If you don’t have something obvious in common, use your research skills to dig deeper. Google your connection or scour their LinkedIn profile to see if they are interested in sports and follow a team you love. Or perhaps they took a class with a professor that you did, too. Once you’ve figured out something the two of you share, mention it when you reach out. Try something like, “Hi, [name]! It looks like we went to the same school, and I saw on your profile that you worked closely with [name of professor, etc.]. I’ve just taken a class of hers, and it was really eye-opening!”

Reaching out to make a connection may feel awkward at first, but the critical thing to remember is that you’re trying to establish common ground. Write naturally and authentically while maintaining a respectful tone; doing so will make your connection feel more comfortable helping you. “Once you create that affinity, it becomes much easier to ask for something,” Schaffer explains.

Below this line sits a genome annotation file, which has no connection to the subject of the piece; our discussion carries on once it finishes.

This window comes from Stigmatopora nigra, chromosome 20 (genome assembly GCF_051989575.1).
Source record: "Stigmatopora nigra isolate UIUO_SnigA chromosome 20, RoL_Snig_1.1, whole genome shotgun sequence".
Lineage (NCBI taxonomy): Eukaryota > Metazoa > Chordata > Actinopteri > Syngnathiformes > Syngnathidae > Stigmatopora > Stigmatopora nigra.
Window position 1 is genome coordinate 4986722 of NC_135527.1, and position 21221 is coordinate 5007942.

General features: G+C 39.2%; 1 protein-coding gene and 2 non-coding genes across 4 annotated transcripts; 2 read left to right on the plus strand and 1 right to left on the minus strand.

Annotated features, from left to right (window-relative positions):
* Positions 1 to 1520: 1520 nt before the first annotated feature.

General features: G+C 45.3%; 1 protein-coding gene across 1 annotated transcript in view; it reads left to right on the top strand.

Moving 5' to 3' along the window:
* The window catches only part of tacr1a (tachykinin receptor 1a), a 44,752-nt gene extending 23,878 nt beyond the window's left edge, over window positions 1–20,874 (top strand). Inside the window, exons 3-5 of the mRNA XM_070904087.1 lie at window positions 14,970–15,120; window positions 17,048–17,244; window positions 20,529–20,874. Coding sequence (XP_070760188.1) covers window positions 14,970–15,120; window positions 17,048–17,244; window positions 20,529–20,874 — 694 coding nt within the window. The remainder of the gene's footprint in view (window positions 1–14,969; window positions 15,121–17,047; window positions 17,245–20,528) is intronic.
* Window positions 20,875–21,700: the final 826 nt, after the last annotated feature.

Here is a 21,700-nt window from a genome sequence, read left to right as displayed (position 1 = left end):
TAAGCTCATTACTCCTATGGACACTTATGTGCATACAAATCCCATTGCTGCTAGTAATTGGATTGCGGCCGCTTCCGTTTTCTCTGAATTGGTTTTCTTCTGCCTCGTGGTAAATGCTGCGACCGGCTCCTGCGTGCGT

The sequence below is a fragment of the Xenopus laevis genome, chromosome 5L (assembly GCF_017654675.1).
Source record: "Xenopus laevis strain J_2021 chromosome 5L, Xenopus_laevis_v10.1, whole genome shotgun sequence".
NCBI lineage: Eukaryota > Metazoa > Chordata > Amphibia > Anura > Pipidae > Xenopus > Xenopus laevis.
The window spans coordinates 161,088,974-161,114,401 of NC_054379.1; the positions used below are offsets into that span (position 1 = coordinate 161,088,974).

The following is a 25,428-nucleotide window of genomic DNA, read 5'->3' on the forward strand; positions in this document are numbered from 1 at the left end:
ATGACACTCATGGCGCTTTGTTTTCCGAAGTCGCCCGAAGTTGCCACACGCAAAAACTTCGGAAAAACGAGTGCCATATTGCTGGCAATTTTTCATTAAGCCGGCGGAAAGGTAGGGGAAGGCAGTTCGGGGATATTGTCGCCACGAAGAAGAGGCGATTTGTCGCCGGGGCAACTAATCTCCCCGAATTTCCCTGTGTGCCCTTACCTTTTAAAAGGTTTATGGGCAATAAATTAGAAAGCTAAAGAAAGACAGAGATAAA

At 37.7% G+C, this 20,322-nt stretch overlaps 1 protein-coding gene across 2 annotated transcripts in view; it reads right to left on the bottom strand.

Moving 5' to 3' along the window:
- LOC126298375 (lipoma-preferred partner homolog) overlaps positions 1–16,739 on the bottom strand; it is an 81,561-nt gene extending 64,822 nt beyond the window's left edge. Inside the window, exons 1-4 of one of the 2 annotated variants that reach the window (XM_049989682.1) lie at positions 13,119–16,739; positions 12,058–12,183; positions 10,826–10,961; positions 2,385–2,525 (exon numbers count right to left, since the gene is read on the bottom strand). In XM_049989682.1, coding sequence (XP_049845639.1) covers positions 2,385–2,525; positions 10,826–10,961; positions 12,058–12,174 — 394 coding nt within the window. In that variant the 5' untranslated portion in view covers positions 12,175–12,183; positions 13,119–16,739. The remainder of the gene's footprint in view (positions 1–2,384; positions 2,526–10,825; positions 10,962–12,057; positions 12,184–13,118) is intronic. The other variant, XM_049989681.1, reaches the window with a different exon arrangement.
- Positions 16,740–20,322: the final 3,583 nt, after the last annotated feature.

3. determine the best way to get a job referral

All companies have different hiring processes, and if you're going to ask a connection for a good word, you want to be sure of the necessary procedure for doing so. “A good opening question is to ask about how the company's hiring process works, since based on that, you may learn [the best thing] your connection can do for you,” says Dezell. “At some places, the personal introduction may be best, and at others, it's [a formal] referral.”

A referral is when your connection gives you the name and contact information of the hiring manager, then you contact the hiring manager directly, mentioning that your connection referred you. With a personal introduction, your connection will reach out on your behalf to introduce you to the hiring manager, whether that’s through an email, a phone call, or an in-person meeting with all three of you present.

Schaffer argues that in most cases, the personal introduction is the way to go, but Dezell says it’s important to ask before you make your request because different places may have different policies for handling such requests. For example, if you’re looking to go into government work, Dezell points out that the hiring process is closely monitored to provide equal opportunity for all candidates. “There are no referral incentives, so email correspondence can create a record of favoritism toward a particular candidate,” he says. In such cases, a professional referral or personal introduction over the phone might be best.